Facebook Video – Lies, Deceit and Freebooting
There has been uproar from content creators from across the globe after a recent report from Ogilvy and Tubular Labs which states; out of the 1000 most popular videos on Facebook in the first quarter of 2015, 725 were freebooted videos. Freebooting is the unauthorised re-hosting of online media, in this case, videos. Now it’s no secret that Youtube itself was technically built on copyright infringement itself from the uploaded music videos and tv shows, however, that is beside’s the point.
These 725 stolen videos were responsible for over 17 billion views, that’ 17 billion views that the original owner doesn’t get credit for and sometimes doesn’t even realise. This could equate to millions of lost revenue due to the adverts placed on Youtube. But why are people stealing other people’s content?
Because Facebook Made Them Do It!
No, really! If you would like to put a video on Facebook, instead of pasting in the Youtube link many people are uploading the videos directly to Facebook. Why, you ask? Because Facebook is being greedy!
If you upload a video natively to Facebook (through their video uploader) then the video appears in everybody’s news feeds, whereas if you link to a Vine or Youtube video it’s a lot harder to get the same reach or “views”. Social Media users are obsessed with metrics and so will do anything to get more views etc, so downloading then re-uploading the video makes sense.
Facebook directly admits that they do penalise videos from other sources, which we can’t particularly moan about, they’re only trying to get more people to use Facebook Video… But there’s more to the story.
The Lies Begin…
Facebook’s analytics aren’t exactly what you thought they’d be. They are misleading and considering many marketers act on these metrics, Facebook are abusing their power.
A view to Facebook:-
The view count on Facebook video is not reliable. Facebook counts a view as anybody sees the video and it plays for more than 3 seconds (with or without sound). Most people will have already scrolled past the video without watching, leaving the video playing silently above in your newsfeed. Now do these actually count as views? No. These metrics are pointless to us as marketers or small business owners.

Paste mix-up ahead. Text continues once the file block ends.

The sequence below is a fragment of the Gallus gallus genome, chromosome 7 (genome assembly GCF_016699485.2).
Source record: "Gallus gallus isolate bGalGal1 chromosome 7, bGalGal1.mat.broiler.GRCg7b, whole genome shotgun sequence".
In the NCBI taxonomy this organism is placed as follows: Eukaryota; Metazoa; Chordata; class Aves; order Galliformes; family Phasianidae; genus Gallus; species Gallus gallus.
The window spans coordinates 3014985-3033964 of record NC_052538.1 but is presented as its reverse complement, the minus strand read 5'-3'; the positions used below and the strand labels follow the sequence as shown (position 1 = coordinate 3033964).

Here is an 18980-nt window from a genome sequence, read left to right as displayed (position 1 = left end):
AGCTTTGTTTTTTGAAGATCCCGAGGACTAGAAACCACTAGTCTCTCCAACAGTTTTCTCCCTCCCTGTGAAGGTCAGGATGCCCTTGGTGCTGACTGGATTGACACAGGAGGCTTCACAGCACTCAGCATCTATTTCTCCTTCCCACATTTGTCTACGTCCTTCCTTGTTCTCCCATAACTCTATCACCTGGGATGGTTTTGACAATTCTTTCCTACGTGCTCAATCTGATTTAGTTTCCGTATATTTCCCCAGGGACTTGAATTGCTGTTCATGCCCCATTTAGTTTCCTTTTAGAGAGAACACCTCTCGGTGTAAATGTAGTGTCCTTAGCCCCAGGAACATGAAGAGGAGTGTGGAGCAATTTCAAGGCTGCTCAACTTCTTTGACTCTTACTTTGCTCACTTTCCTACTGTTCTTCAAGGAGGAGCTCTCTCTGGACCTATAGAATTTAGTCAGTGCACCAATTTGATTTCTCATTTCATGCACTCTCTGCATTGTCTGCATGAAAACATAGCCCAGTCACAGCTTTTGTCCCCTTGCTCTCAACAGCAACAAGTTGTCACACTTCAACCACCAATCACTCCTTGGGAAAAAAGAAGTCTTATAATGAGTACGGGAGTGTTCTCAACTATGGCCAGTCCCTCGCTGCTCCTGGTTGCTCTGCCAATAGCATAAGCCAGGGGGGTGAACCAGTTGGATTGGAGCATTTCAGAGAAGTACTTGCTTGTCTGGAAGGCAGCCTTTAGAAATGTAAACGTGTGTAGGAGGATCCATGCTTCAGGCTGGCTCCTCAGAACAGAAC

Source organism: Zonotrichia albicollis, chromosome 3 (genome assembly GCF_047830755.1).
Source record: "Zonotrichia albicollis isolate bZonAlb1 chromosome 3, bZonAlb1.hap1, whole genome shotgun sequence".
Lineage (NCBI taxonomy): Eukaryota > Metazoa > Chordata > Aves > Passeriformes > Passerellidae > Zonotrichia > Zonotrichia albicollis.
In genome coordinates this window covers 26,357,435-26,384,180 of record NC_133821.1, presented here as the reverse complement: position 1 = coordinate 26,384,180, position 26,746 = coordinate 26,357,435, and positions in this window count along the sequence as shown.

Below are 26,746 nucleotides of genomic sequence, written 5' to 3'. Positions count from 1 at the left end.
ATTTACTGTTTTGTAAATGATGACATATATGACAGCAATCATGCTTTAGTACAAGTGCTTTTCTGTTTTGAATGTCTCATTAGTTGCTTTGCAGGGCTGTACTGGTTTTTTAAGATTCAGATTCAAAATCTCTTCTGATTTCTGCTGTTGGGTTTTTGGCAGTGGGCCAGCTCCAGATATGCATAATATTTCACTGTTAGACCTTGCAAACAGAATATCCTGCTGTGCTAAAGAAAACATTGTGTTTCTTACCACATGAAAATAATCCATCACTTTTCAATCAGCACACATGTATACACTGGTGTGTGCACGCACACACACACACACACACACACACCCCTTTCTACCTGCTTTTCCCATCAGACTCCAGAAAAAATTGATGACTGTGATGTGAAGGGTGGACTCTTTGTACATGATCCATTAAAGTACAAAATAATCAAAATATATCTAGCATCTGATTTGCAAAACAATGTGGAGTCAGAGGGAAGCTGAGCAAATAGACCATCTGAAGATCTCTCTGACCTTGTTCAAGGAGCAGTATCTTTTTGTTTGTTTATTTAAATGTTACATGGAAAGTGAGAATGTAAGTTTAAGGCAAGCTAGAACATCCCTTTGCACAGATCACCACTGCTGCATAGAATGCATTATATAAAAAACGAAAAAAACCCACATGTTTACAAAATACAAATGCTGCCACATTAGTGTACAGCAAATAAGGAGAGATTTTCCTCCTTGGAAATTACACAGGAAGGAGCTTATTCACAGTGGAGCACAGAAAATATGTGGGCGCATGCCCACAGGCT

A view to Youtube:-
Views on Youtube are done after the viewer has reached 30 seconds, much more valuable data. Most people who watch a video for 30 seconds will watch it all the way through and so Youtube’s view count is more reliable and gives you a better insight.
If you are deciding between Youtube and Facebook, then trust Youtube’s metrics and not Facebook’s. If Facebook worked out the views correctly then they would equate to around 1/4 of those from Youtube.
Are They Doing Anything About Copyright Infringement?
Yes of course! Taking down the videos a few days later, after of course it’s got most of it’s views.
Many creators are venting their frustrations on Twitter and Facebook (ironically), but many feel like there’s nothing they can do, after all, it is Facebook we’re talking about here.
What Should Be Done About It?
After Youtube became huge due to either copyrighted material or user-generated content, Google fixed this with Content ID, the system that analyzes all uploaded content against a huge database of known owned content. After this was brought in, the owners of the content can either choose to have it removed or generate revenue from the video through ads. However, even with $234 million market value, Facebook will struggle to come up with a system as sophisticated as Content ID not only for removal of content but also the monetization side of it.
Somebody’s Using My Videos! What Do I Do?
Due to Facebook’s lack of a decent search functionality, it’s very hard to find specific videos. Your only option would be to report it to Facebook and then inform the creator of the content (where possible), however even Facebook’s copyright infringement report form is long winded.
Below I have embedded a case study by students at Duke University. Have you had similar results?